by Kelly Kramer
I have always thought the system we use in selling floor covering was designed backwards: In some ways it is like the blind leading the blind.
First, we have a customer who is looking to purchase a high ticket item that she may never have had to purchase before. That alone can be a very scary venture. If you’re a professional, you know it. If not, you are not sure if a house full of carpet is going to cost $500 or $5,000. You are not sure how to measure—even those who think they do are wrong in most cases. You have no idea what quality means. You don’t know who to trust and worst of all, there are so many clerks out there you should not trust.
This is the true meaning of a blind purchase. In most cases the first thing this blind buyer wants to learn approximately is “What is the price range for this purchase?” It is not like a new car where we know what an economy car, mid-size or luxury car costs.
Advisor’s blind side
Now we have this blind customer who walks into our showroom and needs a “seeing eye” sales advisor.
The problem is that us sales advisors are blind as well: We don’t know what this customer already knows. We don’t know what truths or lies she may already have been told. We don’t know her situation or what her motivation is.
And just like our customer, we have no idea just how large this project is, or have even a clue as to what it might cost.
Sounds like we are the blind ones now, doesn’t it?
The difference is we have the ability to open our eyes with the Customer Interview. This is where we find out everything we need to know simply by asking specific questions. We need to ask questions that tell us what we need to know and also tell the buyer what she needs to know. But besides the 5 W’s (who, what, why, when and where), I think it is important to give an uneducated buyer a ball park figure on what her job is going to cost.
To give you some background on how I learned the importance of this ball park estimating, let me tell you about the retail outfit I worked for when I first moved to Southern California. This was a large chain that had very hard and fast rules to which I had to adapt.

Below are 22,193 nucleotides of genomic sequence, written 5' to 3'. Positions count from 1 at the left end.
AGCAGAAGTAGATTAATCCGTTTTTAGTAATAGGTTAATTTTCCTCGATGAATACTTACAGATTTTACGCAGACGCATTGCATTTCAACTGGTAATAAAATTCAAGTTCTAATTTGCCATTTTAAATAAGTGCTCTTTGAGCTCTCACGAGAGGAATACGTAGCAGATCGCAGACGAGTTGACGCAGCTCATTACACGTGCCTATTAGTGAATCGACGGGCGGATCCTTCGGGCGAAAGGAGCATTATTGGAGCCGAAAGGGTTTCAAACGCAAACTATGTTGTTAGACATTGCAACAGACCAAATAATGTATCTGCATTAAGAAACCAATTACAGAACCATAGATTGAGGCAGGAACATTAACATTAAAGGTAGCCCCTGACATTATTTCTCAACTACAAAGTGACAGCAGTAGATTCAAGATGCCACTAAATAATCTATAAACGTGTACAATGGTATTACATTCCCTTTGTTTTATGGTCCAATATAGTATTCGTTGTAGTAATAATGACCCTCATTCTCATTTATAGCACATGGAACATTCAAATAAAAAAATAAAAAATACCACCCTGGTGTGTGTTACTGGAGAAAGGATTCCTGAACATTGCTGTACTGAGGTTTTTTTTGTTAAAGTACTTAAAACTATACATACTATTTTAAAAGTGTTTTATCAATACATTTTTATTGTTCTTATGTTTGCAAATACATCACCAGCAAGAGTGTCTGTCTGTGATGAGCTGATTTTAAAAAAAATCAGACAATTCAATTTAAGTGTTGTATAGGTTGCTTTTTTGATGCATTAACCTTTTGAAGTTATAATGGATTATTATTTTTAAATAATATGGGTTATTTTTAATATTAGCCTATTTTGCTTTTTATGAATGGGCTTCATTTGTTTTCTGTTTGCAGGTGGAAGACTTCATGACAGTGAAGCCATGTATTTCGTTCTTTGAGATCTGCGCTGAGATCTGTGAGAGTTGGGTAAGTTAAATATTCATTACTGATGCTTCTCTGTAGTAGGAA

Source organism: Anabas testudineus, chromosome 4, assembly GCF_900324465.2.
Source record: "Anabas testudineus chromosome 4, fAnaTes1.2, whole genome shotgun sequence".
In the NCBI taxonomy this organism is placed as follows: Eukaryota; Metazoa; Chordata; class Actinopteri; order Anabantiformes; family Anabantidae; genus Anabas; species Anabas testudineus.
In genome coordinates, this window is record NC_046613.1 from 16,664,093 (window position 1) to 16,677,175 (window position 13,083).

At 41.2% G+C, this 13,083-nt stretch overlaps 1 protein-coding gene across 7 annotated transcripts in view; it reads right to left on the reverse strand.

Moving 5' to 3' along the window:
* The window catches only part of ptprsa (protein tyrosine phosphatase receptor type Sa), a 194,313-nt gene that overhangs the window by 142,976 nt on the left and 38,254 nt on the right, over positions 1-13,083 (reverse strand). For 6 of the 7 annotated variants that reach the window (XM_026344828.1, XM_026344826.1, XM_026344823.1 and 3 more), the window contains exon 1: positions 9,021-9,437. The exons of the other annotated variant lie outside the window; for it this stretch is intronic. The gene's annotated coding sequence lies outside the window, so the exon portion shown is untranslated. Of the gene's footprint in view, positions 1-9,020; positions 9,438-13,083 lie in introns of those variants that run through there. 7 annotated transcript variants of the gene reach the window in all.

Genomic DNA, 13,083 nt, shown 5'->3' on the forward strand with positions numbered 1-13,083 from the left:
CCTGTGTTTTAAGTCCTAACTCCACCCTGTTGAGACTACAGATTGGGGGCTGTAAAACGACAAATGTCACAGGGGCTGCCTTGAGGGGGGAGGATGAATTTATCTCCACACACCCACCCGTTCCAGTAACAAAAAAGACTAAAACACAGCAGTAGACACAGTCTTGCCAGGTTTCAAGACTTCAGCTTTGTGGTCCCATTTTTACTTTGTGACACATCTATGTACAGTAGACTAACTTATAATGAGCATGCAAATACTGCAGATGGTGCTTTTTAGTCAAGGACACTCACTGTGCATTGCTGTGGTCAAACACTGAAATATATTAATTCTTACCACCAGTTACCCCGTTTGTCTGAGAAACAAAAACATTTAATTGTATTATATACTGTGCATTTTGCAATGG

The hardest rule was that we, the advisors, were not allowed to go out on an estimate or measure without a 10% deposit on a committed sale. While I did not agree with this rule, I understood it from the company’s perspective. So, I learned quickly that a close guesstimate was very important to give my buyer some sense of confidence in just what this project was going to cost.
I learned how to ask questions that could get me close like approximate room sizes, making sure to add closets, hall ways, steps, etc.
Today, I very seldom get a deposit up front because I offer to do a pre-measure very early on in the process. My conversation goes like this: “Instead of guessing at the size of your place, let’s pick out some differently priced products you like and I’ll bring them out to your house for a real cost analysis. This way, I can give you a to- the-penny exact cost at your home and we can see what each of the samples look like in your daylight.”
Believe me, when I get to the consumer’s home and start advising her on site, it is no longer a blind item. It is now the well advised confident buyer seeing the light.
Thanks for reading.